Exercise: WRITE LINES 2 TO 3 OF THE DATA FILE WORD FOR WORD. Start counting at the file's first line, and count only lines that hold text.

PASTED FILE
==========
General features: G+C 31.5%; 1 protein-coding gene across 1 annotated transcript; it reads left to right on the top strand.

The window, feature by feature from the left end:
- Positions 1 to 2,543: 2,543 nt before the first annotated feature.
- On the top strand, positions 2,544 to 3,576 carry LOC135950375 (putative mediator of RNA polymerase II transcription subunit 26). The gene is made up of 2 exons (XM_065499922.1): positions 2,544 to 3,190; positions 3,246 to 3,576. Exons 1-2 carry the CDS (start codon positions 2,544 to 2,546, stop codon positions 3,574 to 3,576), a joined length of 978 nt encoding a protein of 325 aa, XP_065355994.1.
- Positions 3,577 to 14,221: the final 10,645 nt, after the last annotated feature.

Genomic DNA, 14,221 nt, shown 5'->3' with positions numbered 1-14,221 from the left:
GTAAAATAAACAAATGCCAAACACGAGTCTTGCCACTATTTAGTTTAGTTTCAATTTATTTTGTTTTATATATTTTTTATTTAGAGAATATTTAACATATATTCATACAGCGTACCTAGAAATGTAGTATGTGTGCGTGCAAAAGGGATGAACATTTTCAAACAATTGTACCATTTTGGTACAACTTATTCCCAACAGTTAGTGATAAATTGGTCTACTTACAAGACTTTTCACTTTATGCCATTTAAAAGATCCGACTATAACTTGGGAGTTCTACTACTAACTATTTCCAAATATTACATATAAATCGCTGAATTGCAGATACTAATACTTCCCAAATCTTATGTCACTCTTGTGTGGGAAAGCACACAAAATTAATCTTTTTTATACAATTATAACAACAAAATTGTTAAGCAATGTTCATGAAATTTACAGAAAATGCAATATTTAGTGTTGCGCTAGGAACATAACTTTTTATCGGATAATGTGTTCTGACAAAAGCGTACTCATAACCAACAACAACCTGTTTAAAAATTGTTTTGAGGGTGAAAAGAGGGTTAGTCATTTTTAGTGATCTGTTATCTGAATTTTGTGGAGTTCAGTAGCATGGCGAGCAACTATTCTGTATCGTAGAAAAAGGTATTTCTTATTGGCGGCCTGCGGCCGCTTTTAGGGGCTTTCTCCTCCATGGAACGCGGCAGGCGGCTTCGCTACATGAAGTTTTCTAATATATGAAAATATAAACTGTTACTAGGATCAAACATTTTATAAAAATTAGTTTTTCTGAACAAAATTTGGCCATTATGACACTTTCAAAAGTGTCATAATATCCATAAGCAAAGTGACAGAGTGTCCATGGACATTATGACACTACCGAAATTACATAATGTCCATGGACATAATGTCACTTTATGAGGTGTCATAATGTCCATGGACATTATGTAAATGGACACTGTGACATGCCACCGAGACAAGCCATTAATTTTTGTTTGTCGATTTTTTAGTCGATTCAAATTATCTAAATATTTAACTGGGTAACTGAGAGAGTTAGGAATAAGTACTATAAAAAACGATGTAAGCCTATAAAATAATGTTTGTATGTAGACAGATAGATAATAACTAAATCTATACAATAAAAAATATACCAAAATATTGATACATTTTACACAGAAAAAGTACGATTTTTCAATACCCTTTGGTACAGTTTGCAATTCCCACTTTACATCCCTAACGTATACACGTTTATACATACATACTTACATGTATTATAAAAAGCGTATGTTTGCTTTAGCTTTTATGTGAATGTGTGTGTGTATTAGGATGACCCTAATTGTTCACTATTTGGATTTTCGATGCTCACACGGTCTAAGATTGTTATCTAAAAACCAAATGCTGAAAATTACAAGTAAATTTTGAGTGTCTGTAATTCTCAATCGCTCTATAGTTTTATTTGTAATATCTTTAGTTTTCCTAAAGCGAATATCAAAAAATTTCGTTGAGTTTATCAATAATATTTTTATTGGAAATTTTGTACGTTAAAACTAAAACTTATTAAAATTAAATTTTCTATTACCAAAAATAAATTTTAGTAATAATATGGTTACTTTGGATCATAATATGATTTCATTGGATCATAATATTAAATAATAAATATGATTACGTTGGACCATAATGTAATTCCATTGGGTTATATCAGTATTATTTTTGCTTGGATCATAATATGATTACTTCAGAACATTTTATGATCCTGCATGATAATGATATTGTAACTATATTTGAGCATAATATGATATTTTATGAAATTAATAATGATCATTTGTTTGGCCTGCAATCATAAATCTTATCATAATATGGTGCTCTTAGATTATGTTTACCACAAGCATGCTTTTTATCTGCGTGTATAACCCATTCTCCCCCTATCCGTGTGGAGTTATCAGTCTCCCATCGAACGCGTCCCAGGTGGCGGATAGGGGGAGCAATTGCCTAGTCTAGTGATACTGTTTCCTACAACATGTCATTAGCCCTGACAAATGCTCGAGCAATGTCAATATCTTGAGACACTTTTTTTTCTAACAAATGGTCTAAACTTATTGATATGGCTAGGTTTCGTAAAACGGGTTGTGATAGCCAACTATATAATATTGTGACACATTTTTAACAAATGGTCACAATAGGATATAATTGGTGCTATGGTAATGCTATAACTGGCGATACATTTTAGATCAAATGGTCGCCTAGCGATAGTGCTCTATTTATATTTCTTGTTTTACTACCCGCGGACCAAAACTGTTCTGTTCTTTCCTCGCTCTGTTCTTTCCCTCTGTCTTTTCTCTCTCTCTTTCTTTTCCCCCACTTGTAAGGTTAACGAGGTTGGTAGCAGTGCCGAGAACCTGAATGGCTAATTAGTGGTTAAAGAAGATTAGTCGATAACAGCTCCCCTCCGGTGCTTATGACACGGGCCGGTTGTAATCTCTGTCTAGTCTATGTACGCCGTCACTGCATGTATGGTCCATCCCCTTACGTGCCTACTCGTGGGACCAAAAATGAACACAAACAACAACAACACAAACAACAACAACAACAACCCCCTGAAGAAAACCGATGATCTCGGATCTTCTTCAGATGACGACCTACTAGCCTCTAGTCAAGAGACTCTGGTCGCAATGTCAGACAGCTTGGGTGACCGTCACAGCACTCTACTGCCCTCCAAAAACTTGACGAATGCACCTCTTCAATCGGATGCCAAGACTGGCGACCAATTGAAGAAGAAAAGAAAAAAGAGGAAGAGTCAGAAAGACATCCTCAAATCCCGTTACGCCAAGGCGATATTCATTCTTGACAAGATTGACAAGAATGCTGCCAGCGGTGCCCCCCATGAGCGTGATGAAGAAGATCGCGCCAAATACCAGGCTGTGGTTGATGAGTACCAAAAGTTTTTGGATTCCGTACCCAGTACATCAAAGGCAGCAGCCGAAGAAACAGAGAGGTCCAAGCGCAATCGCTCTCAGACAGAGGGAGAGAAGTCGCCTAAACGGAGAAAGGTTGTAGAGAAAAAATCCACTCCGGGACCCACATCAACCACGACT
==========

The window, feature by feature from the left end:
- Positions 1 to 2,543: 2,543 nt before the first annotated feature.